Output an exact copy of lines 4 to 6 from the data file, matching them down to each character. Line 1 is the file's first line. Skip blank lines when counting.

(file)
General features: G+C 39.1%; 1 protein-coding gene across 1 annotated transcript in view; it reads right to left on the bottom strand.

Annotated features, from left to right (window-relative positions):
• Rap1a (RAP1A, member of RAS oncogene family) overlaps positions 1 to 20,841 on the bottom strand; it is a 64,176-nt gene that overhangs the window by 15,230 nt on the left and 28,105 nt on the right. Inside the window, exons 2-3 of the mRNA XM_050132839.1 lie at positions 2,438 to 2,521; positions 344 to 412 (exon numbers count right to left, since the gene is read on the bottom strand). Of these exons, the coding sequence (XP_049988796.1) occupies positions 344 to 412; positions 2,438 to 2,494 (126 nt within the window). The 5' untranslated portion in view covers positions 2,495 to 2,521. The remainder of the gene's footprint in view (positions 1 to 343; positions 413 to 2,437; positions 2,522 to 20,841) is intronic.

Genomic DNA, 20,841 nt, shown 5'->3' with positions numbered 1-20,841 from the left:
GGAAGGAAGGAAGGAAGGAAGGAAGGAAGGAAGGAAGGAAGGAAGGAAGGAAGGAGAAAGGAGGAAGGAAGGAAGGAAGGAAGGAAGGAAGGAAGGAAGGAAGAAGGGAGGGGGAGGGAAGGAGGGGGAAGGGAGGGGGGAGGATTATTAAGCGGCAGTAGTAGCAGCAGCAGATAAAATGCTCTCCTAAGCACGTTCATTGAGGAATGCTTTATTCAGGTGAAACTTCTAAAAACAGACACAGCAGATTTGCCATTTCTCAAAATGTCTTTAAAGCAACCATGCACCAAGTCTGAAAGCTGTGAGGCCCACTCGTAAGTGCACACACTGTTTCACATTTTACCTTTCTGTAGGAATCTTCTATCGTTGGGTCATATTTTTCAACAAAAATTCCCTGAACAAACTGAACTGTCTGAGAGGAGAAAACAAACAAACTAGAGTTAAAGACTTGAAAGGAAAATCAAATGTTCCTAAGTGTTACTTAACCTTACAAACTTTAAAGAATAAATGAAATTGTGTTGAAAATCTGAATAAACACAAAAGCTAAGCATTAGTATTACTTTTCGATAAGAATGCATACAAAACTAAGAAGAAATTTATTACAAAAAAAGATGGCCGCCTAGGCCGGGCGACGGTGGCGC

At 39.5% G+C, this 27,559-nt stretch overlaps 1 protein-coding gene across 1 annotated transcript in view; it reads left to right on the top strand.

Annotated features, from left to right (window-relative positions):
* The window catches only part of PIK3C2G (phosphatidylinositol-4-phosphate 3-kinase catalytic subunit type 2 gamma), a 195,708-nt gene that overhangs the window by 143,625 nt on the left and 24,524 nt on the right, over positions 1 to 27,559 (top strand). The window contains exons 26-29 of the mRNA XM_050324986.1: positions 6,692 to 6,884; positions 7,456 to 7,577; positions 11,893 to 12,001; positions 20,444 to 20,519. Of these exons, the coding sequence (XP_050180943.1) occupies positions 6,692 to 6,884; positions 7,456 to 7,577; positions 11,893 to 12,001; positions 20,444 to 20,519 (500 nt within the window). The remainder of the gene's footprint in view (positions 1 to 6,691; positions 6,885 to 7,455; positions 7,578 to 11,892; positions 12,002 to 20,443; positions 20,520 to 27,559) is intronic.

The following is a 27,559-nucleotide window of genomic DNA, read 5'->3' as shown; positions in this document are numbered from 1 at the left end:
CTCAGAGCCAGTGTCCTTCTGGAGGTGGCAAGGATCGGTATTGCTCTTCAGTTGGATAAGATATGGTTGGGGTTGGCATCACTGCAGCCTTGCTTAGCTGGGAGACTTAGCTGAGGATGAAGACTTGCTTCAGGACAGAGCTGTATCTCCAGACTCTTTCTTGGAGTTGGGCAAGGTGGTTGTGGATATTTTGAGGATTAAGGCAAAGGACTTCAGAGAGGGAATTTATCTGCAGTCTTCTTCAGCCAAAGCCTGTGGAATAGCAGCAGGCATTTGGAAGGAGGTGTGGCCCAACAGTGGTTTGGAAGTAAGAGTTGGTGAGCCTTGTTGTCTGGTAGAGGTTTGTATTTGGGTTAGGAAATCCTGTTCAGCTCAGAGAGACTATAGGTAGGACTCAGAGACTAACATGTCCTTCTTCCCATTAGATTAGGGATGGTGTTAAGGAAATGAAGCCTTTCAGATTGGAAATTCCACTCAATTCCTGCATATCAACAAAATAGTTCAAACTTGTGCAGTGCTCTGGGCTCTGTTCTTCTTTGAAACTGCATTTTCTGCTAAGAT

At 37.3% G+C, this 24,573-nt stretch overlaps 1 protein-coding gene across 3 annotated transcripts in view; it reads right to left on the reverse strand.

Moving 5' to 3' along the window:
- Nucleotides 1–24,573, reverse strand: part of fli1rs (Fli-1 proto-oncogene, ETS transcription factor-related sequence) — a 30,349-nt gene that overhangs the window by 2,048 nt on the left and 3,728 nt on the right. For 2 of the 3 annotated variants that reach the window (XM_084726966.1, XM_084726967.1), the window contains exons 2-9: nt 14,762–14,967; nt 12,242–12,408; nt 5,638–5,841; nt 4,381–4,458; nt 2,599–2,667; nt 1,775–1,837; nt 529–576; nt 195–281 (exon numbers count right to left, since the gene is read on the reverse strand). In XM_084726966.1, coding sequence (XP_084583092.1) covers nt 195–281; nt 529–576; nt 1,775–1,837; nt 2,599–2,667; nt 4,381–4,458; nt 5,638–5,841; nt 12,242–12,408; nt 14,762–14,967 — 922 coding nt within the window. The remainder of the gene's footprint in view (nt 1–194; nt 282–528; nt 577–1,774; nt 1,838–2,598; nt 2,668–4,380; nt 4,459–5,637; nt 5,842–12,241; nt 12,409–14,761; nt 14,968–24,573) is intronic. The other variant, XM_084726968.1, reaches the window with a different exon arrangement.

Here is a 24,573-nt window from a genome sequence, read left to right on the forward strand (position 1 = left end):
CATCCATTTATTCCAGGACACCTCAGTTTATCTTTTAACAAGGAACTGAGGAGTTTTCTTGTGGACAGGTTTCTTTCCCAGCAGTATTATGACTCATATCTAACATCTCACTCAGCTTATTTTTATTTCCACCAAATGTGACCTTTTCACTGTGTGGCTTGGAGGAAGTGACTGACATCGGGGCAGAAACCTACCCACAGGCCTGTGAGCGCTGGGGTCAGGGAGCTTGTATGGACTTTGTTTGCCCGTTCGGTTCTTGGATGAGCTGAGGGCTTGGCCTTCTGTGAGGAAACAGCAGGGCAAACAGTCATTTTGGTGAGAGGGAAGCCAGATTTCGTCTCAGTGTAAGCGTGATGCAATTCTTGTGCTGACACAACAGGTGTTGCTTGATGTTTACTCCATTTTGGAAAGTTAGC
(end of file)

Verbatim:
Genomic DNA, 20,841 nt, shown 5'->3' with positions numbered 1-20,841 from the left:
GGAAGGAAGGAAGGAAGGAAGGAAGGAAGGAAGGAAGGAAGGAAGGAAGGAAGGAGAAAGGAGGAAGGAAGGAAGGAAGGAAGGAAGGAAGGAAGGAAGGAAGAAGGGAGGGGGAGGGAAGGAGGGGGAAGGGAGGGGGGAGGATTATTAAGCGGCAGTAGTAGCAGCAGCAGATAAAATGCTCTCCTAAGCACGTTCATTGAGGAATGCTTTATTCAGGTGAAACTTCTAAAAACAGACACAGCAGATTTGCCATTTCTCAAAATGTCTTTAAAGCAACCATGCACCAAGTCTGAAAGCTGTGAGGCCCACTCGTAAGTGCACACACTGTTTCACATTTTACCTTTCTGTAGGAATCTTCTATCGTTGGGTCATATTTTTCAACAAAAATTCCCTGAACAAACTGAACTGTCTGAGAGGAGAAAACAAACAAACTAGAGTTAAAGACTTGAAAGGAAAATCAAATGTTCCTAAGTGTTACTTAACCTTACAAACTTTAAAGAATAAATGAAATTGTGTTGAAAATCTGAATAAACACAAAAGCTAAGCATTAGTATTACTTTTCGATAAGAATGCATACAAAACTAAGAAGAAATTTATTACAAAAAAAGATGGCCGCCTAGGCCGGGCGACGGTGGCGC

At 39.5% G+C, this 27,559-nt stretch overlaps 1 protein-coding gene across 1 annotated transcript in view; it reads left to right on the top strand.